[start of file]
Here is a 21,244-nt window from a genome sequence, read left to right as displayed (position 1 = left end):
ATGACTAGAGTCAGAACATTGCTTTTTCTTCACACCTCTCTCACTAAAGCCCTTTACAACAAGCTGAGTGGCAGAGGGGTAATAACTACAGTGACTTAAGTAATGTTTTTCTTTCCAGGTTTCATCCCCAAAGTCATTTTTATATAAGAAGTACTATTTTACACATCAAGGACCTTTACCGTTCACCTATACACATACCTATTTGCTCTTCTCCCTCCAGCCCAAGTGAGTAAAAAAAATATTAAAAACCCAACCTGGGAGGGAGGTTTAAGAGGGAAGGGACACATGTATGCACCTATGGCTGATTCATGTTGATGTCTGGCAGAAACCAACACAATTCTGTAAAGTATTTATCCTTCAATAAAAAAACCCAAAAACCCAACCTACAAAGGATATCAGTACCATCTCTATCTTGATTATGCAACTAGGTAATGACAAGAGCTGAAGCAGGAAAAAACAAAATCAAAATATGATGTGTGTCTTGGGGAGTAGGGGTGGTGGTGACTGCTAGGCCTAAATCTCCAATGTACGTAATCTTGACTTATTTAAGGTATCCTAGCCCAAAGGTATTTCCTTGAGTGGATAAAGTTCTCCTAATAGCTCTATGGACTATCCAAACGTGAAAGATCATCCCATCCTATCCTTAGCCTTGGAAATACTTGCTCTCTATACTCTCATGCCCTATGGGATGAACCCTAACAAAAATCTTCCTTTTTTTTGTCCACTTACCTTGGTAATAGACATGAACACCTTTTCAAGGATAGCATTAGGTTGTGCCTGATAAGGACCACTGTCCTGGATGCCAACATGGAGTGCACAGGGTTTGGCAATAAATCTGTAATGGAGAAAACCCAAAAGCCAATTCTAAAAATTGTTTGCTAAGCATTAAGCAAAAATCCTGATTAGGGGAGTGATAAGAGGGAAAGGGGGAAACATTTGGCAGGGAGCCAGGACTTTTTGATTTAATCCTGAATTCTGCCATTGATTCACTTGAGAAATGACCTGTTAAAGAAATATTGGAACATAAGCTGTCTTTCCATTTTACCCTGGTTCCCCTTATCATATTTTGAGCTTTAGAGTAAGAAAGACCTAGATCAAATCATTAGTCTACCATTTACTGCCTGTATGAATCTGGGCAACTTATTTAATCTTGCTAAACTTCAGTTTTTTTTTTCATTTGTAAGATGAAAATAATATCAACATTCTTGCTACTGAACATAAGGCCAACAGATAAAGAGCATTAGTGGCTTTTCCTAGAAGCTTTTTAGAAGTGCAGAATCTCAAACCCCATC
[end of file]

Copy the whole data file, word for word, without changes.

Here is a 21,244-nt window from a genome sequence, read left to right as displayed (position 1 = left end):
ATGACTAGAGTCAGAACATTGCTTTTTCTTCACACCTCTCTCACTAAAGCCCTTTACAACAAGCTGAGTGGCAGAGGGGTAATAACTACAGTGACTTAAGTAATGTTTTTCTTTCCAGGTTTCATCCCCAAAGTCATTTTTATATAAGAAGTACTATTTTACACATCAAGGACCTTTACCGTTCACCTATACACATACCTATTTGCTCTTCTCCCTCCAGCCCAAGTGAGTAAAAAAAATATTAAAAACCCAACCTGGGAGGGAGGTTTAAGAGGGAAGGGACACATGTATGCACCTATGGCTGATTCATGTTGATGTCTGGCAGAAACCAACACAATTCTGTAAAGTATTTATCCTTCAATAAAAAAACCCAAAAACCCAACCTACAAAGGATATCAGTACCATCTCTATCTTGATTATGCAACTAGGTAATGACAAGAGCTGAAGCAGGAAAAAACAAAATCAAAATATGATGTGTGTCTTGGGGAGTAGGGGTGGTGGTGACTGCTAGGCCTAAATCTCCAATGTACGTAATCTTGACTTATTTAAGGTATCCTAGCCCAAAGGTATTTCCTTGAGTGGATAAAGTTCTCCTAATAGCTCTATGGACTATCCAAACGTGAAAGATCATCCCATCCTATCCTTAGCCTTGGAAATACTTGCTCTCTATACTCTCATGCCCTATGGGATGAACCCTAACAAAAATCTTCCTTTTTTTTGTCCACTTACCTTGGTAATAGACATGAACACCTTTTCAAGGATAGCATTAGGTTGTGCCTGATAAGGACCACTGTCCTGGATGCCAACATGGAGTGCACAGGGTTTGGCAATAAATCTGTAATGGAGAAAACCCAAAAGCCAATTCTAAAAATTGTTTGCTAAGCATTAAGCAAAAATCCTGATTAGGGGAGTGATAAGAGGGAAAGGGGGAAACATTTGGCAGGGAGCCAGGACTTTTTGATTTAATCCTGAATTCTGCCATTGATTCACTTGAGAAATGACCTGTTAAAGAAATATTGGAACATAAGCTGTCTTTCCATTTTACCCTGGTTCCCCTTATCATATTTTGAGCTTTAGAGTAAGAAAGACCTAGATCAAATCATTAGTCTACCATTTACTGCCTGTATGAATCTGGGCAACTTATTTAATCTTGCTAAACTTCAGTTTTTTTTTTCATTTGTAAGATGAAAATAATATCAACATTCTTGCTACTGAACATAAGGCCAACAGATAAAGAGCATTAGTGGCTTTTCCTAGAAGCTTTTTAGAAGTGCAGAATCTCAAACCCCATC